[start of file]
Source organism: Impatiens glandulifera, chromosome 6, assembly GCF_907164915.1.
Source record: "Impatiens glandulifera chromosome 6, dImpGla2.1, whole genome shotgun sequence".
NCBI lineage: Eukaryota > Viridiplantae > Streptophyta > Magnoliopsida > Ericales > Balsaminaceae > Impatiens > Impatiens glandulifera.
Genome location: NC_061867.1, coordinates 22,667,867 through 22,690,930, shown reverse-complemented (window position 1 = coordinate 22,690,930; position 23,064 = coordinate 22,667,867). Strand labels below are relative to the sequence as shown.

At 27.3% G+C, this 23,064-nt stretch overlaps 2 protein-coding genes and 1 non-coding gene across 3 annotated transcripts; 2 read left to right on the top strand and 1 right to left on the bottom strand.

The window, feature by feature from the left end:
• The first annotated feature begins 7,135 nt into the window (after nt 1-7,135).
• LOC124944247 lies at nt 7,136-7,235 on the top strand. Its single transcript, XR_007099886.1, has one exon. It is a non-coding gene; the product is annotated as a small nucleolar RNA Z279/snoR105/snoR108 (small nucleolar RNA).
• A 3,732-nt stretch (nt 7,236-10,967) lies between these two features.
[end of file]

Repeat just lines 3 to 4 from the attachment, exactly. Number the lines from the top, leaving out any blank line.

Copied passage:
NCBI lineage: Eukaryota > Viridiplantae > Streptophyta > Magnoliopsida > Ericales > Balsaminaceae > Impatiens > Impatiens glandulifera.
Genome location: NC_061867.1, coordinates 22,667,867 through 22,690,930, shown reverse-complemented (window position 1 = coordinate 22,690,930; position 23,064 = coordinate 22,667,867). Strand labels below are relative to the sequence as shown.